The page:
Monday, July 24, 2006

The Middle Beast

As Kurt Andersen points out in New York Magazine, many bloggers are loath to discuss what is happening in Lebanon right now. I don't know about the rest, but me, I am wary, because this topic is getting so tiresome and exhausting, after so many years of strife, who has the strength?
But one has to have an opinion and here is mine:
Sometimes, Israel is not right. This time, it is right to pound on Hezbollah, and not with a delicate slap on the wrist. That doesn't work with pesky Shiite zealot terrorists backed by Iran. It is not Israel's fault that Hezbollah hides its weapons under civilian neighborhoods. That's what illegitimate terrorist organizations do, they use civilians as shields and weapons.
It pains me to see Beirut destroyed again and to see its civilians suffer. I hope for the sake of everyone involved, except Hezbollah, that it ends soon. And that it does not bring about another disaster like the first invasion of Lebanon. There is no guarantee of that.
Still, reading the Andersen piece, I was very disturbed by this:
Yet as Richard Cohen wrote in his Washington Post column last week, “Israel itself is a mistake . . . an honest mistake, a well-intentioned mistake, a mistake for which no one is culpable [but which] has produced a century of warfare and terrorism of the sort we are seeing now.”
This is a terrible misquote. You need to read Mr. Cohen's article in its full context. Otherwise, it's reductive and simplistic to say that the creation of the State of Israel was a mistake. There were many mistakes committed along the way, and not only by the Jews. Had the neighboring Arab countries decided not to wage war against it, perhaps it would have been less of a mistake, no? Mr. Cohen then tries to fix his unfortunate choice of words throughout the article:

In his forthcoming book, "The War of the World," the admirably readable British historian Niall Ferguson devotes considerable space to the horrific history of the Jews in 19th- and 20th-century Europe. Never mind the Holocaust. In 1905 there were pogroms in 660 different places in Russia, and more than 800 Jews were killed -- all this in a period of less than two weeks. This was the reality of life for many of Europe's Jews.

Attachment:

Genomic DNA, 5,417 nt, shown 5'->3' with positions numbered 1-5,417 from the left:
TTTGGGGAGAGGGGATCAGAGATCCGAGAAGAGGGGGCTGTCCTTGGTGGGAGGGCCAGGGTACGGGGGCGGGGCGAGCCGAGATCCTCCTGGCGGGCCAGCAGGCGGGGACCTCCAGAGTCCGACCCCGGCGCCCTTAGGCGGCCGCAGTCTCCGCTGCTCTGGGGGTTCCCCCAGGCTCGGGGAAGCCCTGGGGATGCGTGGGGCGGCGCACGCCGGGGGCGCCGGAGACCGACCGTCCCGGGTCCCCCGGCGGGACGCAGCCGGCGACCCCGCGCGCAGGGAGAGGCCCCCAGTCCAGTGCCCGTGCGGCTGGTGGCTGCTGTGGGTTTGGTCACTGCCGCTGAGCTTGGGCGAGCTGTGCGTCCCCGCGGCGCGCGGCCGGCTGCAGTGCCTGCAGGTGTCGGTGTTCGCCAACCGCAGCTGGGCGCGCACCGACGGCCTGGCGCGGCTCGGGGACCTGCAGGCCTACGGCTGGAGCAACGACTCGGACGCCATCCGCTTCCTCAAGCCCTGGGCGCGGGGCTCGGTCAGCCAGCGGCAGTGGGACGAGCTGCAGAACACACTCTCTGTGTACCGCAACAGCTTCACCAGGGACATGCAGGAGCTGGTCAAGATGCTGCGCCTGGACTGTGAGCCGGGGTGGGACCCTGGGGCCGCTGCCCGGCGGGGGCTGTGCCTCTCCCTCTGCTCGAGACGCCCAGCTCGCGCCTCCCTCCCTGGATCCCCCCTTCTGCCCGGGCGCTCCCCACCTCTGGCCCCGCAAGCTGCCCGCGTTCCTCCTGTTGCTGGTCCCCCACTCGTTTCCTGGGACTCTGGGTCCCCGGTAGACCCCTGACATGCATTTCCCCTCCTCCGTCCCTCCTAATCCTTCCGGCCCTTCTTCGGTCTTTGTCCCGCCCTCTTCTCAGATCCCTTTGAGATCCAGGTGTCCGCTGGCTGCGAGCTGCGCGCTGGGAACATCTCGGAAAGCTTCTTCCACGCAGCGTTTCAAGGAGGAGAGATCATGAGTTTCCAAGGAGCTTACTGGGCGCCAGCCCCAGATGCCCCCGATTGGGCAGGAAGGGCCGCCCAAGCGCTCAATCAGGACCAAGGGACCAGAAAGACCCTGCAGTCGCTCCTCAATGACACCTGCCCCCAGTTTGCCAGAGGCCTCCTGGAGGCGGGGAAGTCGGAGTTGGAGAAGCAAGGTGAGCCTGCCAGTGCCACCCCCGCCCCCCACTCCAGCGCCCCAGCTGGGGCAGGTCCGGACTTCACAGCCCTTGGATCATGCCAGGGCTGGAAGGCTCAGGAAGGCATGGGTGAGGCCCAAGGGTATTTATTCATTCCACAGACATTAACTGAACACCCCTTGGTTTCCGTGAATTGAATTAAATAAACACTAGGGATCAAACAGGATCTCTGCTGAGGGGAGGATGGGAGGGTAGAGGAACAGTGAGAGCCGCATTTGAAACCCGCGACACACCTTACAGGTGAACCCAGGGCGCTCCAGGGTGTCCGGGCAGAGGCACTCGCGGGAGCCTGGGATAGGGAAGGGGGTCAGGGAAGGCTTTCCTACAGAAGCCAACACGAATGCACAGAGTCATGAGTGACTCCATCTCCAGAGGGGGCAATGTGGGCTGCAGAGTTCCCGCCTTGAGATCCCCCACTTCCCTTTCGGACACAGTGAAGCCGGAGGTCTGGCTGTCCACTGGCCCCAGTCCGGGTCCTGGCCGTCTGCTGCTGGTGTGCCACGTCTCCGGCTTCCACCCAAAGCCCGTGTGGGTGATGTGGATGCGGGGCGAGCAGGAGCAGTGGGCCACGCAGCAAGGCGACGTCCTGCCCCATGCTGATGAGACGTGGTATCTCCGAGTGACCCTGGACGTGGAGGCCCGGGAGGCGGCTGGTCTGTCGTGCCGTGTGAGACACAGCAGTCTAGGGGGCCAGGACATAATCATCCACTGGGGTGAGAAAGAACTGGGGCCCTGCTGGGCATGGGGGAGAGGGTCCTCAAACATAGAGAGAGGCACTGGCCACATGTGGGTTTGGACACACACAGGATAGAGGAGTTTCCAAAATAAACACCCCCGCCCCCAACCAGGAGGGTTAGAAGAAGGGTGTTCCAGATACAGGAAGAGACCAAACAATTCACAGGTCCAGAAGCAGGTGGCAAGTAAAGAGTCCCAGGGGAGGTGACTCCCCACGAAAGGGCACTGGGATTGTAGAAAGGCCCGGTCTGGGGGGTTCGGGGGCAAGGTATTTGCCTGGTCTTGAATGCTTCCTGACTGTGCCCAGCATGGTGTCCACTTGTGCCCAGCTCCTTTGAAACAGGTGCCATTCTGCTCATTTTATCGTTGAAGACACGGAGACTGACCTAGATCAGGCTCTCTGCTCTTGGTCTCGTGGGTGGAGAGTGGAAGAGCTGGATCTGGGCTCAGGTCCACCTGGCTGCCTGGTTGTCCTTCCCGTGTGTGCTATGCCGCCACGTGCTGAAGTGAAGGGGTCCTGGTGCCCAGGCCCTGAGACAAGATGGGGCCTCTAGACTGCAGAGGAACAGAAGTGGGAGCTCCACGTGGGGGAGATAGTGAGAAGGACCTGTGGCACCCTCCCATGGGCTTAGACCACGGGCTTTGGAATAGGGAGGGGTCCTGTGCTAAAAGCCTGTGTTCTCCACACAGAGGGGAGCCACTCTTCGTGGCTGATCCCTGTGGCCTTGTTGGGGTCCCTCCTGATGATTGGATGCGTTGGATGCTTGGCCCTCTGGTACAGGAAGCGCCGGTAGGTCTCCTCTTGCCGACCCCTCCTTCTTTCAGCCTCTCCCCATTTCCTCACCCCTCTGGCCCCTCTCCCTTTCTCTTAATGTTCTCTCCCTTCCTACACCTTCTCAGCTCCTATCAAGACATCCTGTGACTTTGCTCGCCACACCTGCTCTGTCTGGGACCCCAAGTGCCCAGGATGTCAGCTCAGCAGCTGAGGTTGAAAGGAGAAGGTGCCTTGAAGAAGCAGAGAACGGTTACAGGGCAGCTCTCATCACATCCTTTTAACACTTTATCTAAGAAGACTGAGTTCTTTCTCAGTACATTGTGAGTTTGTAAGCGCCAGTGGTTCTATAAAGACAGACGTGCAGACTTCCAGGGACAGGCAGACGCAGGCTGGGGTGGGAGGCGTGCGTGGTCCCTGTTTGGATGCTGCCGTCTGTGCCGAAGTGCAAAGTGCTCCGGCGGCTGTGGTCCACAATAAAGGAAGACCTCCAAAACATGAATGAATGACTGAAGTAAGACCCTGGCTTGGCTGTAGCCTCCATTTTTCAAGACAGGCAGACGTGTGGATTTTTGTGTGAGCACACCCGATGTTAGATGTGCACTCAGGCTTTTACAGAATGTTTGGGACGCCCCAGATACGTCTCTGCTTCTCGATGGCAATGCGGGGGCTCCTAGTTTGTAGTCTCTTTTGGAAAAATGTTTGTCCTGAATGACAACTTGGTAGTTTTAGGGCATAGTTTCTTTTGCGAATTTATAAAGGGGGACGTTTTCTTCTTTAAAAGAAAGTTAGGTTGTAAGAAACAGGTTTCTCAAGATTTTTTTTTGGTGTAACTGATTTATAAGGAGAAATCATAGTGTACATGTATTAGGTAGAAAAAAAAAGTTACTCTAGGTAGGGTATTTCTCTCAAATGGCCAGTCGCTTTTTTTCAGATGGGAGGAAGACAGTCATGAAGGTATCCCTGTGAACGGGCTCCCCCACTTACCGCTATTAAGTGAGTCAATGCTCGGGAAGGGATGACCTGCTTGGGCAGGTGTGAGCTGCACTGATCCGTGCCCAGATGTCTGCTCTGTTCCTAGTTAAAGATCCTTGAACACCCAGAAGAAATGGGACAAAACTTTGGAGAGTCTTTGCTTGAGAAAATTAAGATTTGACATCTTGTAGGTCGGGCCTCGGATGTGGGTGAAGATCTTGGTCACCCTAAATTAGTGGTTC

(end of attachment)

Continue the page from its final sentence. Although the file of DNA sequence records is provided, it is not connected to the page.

Little wonder so many of them emigrated to the United States, Canada, Argentina or South Africa. Little wonder others embraced the dream of Zionism and went to Palestine, first a colony of Turkey and later of Britain. They were in effect running for their lives. Most of those who remained -- 97.5 percent of Poland's Jews, for instance -- were murdered in the Holocaust.

And, as an article in the NYT points out, those who came back to Poland after the war, were murdered THEN. So when and where would it have been less of a mistake? In the Moon?

The fact today is that Israel exists. It's destruction is not an option. This is what this crisis with Southern Lebanon is all about. Iran is sending a message and Israel is answering back.
It is not in the civilized world's best interests to be even remotely ambivalent about this fact. Unless we want the world to be terrorized and brought back to the dark ages by Shiite madmen.
As always, here's an interesting pov by David Remnick in the New Yorker.

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